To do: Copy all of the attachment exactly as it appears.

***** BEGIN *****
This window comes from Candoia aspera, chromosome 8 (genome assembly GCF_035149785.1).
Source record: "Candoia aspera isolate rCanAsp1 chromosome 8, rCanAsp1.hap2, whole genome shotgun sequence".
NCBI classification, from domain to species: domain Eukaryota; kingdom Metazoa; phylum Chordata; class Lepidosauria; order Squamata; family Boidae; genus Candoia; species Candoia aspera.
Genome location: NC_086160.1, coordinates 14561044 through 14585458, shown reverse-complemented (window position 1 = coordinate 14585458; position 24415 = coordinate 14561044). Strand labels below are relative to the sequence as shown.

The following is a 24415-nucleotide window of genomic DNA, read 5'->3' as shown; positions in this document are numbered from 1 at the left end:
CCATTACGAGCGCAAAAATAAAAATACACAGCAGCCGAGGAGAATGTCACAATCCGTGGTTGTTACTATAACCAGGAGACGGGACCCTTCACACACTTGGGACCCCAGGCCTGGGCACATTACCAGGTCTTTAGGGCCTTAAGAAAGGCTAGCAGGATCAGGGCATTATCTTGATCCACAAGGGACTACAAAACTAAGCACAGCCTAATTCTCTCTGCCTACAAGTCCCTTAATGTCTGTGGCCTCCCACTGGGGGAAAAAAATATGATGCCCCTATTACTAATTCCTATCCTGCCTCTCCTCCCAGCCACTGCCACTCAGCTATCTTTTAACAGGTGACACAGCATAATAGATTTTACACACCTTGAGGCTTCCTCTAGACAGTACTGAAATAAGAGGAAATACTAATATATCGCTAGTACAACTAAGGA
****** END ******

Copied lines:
This window comes from Candoia aspera, chromosome 8 (genome assembly GCF_035149785.1).
Source record: "Candoia aspera isolate rCanAsp1 chromosome 8, rCanAsp1.hap2, whole genome shotgun sequence".
NCBI classification, from domain to species: domain Eukaryota; kingdom Metazoa; phylum Chordata; class Lepidosauria; order Squamata; family Boidae; genus Candoia; species Candoia aspera.
Genome location: NC_086160.1, coordinates 14561044 through 14585458, shown reverse-complemented (window position 1 = coordinate 14585458; position 24415 = coordinate 14561044). Strand labels below are relative to the sequence as shown.

The following is a 24415-nucleotide window of genomic DNA, read 5'->3' as shown; positions in this document are numbered from 1 at the left end:
CCATTACGAGCGCAAAAATAAAAATACACAGCAGCCGAGGAGAATGTCACAATCCGTGGTTGTTACTATAACCAGGAGACGGGACCCTTCACACACTTGGGACCCCAGGCCTGGGCACATTACCAGGTCTTTAGGGCCTTAAGAAAGGCTAGCAGGATCAGGGCATTATCTTGATCCACAAGGGACTACAAAACTAAGCACAGCCTAATTCTCTCTGCCTACAAGTCCCTTAATGTCTGTGGCCTCCCACTGGGGGAAAAAAATATGATGCCCCTATTACTAATTCCTATCCTGCCTCTCCTCCCAGCCACTGCCACTCAGCTATCTTTTAACAGGTGACACAGCATAATAGATTTTACACACCTTGAGGCTTCCTCTAGACAGTACTGAAATAAGAGGAAATACTAATATATCGCTAGTACAACTAAGGA